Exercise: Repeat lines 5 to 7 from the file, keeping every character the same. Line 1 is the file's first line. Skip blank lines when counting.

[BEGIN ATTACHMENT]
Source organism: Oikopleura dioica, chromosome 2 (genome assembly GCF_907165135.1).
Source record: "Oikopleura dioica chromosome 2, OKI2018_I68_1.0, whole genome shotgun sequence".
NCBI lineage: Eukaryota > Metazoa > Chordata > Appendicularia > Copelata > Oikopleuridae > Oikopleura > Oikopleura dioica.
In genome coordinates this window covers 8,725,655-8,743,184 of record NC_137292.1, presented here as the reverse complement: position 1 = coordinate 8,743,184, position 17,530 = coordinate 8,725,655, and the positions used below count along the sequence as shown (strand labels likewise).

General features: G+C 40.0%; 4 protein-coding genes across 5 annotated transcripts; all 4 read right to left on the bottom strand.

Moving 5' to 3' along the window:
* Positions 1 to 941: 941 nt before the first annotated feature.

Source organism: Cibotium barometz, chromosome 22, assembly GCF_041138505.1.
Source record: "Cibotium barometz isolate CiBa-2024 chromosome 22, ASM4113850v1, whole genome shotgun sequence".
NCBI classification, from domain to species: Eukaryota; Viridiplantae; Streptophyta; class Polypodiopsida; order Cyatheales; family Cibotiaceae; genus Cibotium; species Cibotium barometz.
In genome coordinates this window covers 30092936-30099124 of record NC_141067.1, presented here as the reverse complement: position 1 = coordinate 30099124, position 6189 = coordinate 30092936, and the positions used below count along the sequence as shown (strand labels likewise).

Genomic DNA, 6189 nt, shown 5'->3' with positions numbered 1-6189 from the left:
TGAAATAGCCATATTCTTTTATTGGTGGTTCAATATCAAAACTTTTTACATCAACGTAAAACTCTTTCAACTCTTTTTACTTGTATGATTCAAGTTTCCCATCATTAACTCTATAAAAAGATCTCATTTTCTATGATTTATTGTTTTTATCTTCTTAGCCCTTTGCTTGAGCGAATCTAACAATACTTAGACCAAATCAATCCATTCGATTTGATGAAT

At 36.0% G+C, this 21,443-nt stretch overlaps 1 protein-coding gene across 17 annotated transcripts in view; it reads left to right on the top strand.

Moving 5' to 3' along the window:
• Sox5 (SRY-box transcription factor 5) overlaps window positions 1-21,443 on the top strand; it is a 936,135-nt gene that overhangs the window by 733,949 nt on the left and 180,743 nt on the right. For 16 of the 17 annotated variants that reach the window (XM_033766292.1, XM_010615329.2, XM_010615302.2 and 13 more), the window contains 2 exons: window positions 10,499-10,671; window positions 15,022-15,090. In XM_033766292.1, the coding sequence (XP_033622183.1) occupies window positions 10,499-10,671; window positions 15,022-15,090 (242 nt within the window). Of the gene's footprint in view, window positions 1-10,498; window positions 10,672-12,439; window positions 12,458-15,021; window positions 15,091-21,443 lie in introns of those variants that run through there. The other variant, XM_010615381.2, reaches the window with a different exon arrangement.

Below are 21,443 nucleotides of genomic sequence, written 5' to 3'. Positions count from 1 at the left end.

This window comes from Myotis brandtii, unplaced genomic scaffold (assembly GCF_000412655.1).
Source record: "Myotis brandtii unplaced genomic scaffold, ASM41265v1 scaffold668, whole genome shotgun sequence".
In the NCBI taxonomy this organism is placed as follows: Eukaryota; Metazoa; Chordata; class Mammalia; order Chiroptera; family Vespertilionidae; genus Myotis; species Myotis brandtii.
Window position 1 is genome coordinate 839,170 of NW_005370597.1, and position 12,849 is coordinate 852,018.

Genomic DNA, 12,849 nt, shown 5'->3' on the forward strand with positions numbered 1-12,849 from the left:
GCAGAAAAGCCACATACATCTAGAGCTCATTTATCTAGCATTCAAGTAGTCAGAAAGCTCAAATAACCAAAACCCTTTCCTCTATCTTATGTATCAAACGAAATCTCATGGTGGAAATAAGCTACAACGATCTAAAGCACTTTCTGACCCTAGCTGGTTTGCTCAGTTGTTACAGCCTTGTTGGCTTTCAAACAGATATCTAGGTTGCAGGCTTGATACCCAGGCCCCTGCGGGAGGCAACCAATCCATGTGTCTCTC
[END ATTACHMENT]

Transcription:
General features: G+C 40.0%; 4 protein-coding genes across 5 annotated transcripts; all 4 read right to left on the bottom strand.

Moving 5' to 3' along the window:
* Positions 1 to 941: 941 nt before the first annotated feature.